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Almost daily, CHOA advisors receive a call from a buyer claiming there is an upcoming major special levy for repairs or a condition in the bylaws that they knew nothing about. The new owner is shocked by the new information and frustrated that neither the agent nor the seller told them anything. Unfortunately, the buyers often come to realize the information was in their hands, but they failed to review the documents, they refused to obtain documents, or they ignored the risks.
As a condo buyer, obtaining as many of the strata documents as possible, and taking the time to read them, is your best insurance against unexpected problems.
What to Ask For
Knowing what documents to obtain, where to get them and the critical information to look for is an essential part of the home-buying process. Most buyers begin with the Information Certificate (Form B). The strata corporation is required to provide this form within one week of a request and may charge up to 25 cents per page for the copies. The form discloses the unit’s current monthly strata fees, money owing by the owner other than amounts paid into court, any agreements an owner has signed where they have taken responsibility for the cost of any alterations, amounts owed for a special levy that has already been approved, projections of deficits, balance of the contingency fund, approved bylaw amendments not yet filed in land titles, any three-quarter votes approved but not yet filed in land titles, any court proceedings, any judgements or orders against a strata, work orders or notices on the strata lot, number of current rentals, parking stalls and storage lockers allocated to the strata lot, rules and current budget of the strata, an owner developer’s rental disclosure establishing exemptions, and the most recent depreciation report.
That is the basic menu of information that has to be disclosed for every strata corporation. But you should also take a look at other documents available to buyers that are rarely requested. An owner, tenant, or person authorized to request documents such as the real estate agent is permitted to request historic documents that may provide a buyer with critical information.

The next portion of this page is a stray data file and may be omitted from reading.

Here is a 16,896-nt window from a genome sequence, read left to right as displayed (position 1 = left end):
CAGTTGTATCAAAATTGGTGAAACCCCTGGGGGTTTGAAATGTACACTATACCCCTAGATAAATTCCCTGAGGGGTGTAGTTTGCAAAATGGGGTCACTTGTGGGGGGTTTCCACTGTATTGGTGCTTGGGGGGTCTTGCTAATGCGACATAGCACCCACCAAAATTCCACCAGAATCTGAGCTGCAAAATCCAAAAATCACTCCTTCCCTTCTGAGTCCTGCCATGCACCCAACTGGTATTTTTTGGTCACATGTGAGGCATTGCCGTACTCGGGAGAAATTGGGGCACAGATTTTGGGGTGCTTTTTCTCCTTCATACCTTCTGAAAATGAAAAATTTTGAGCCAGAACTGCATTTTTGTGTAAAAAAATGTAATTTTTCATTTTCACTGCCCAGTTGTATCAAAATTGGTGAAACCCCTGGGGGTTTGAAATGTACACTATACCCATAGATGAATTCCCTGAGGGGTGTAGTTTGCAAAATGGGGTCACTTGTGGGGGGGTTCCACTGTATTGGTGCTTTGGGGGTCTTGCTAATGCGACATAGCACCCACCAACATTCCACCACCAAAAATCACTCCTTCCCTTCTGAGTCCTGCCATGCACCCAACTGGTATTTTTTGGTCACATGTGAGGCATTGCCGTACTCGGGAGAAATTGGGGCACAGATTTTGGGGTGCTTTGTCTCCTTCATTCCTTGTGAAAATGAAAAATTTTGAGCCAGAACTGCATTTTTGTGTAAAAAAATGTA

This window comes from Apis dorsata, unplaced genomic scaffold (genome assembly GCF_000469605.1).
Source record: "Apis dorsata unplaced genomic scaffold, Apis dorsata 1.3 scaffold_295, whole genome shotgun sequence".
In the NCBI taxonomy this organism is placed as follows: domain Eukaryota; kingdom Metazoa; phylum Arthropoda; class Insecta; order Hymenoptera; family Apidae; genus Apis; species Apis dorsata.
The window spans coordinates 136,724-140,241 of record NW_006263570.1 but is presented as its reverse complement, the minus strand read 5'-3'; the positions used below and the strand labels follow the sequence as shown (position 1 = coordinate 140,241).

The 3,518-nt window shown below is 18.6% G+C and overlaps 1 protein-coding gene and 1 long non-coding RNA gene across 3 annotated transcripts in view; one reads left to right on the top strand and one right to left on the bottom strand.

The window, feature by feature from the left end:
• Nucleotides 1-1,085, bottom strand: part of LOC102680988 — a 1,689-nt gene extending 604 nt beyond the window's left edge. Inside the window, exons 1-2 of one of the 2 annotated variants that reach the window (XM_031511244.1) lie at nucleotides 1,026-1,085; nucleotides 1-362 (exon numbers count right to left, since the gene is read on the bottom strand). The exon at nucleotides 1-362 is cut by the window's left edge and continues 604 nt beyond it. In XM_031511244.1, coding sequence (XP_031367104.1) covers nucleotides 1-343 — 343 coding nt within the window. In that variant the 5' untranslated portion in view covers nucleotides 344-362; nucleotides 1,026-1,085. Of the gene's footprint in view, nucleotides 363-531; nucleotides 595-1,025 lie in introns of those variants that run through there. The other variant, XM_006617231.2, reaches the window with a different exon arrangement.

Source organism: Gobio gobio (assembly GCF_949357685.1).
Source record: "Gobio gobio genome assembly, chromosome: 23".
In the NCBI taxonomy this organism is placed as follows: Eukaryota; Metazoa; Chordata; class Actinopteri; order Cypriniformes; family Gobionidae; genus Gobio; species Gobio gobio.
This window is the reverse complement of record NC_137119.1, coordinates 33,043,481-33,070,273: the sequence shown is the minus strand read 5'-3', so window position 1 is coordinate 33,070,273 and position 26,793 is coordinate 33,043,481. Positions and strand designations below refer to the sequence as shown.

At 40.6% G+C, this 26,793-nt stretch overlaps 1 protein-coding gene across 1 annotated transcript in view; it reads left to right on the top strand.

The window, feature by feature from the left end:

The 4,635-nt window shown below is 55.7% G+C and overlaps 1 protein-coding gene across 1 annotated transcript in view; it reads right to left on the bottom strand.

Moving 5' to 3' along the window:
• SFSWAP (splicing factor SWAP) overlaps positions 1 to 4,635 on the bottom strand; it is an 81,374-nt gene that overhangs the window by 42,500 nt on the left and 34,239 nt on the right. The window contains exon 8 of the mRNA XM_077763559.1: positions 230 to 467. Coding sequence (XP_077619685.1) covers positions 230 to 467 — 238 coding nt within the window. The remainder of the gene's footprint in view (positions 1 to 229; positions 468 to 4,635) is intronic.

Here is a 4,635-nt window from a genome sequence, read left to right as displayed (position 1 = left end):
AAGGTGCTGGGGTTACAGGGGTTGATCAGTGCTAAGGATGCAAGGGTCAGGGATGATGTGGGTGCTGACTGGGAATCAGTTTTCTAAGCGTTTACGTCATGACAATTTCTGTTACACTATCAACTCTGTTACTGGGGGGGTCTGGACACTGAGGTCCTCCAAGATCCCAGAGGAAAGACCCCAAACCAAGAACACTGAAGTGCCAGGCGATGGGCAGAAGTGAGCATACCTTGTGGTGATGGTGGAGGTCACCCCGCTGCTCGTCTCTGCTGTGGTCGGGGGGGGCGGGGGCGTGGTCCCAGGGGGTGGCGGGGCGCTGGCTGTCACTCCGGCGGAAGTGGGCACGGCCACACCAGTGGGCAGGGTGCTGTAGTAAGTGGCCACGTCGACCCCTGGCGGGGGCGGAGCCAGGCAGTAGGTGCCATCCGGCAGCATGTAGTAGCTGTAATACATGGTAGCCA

A copy of the insurance policy for example, is a good indication of the risks managed by the strata. If the water escape deductible is $25,000, $50,000 or $100,000, it is a good bet there have been frequent claims in the building. Your next question as a buyer is: what’s the cause? If it is a result of failed plumbing systems that need to be upgraded, special levies are on the horizon. Ask questions. It may be the upgrades are complete and it’s a matter of a few years before the deductibles come down again. As an owner, you are exposed to those high deductibles as a common expense for the strata, and personally if the cause of a flood is from your strata lot.
The Strata Property Act also now requires strata corporations to maintain copies of any reports obtained by the strata corporation respecting repair and maintenance of major items, including engineering reports, risk management reports, sanitation reports, and environmental assessments. If there has been asbestos testing on the building, the strata must retain a copy of that report.
Go Back Five Years in the Strata Minutes
If you request and read the strata minutes of council meetings and general meetings for at least the past five years, they should provide you with a sense of the strata business. Make a list of maintenance, emergencies, long-term planning decisions, insurance claims, and funding decisions. You can cross reference them in the documents you receive. Sterile minutes where nothing happens is a strata that is generally hiding something.
"Buyer beware" for condo buyers should read, “buyer be aware.” If the strata corporation is not providing a document requested, or there is confusion about allocation of parking or storage, or there is missing information, you might want to rethink your decision. Read everything and if in doubt request more information. Five hours of your time could end up in you avoiding a $55,000 special levy.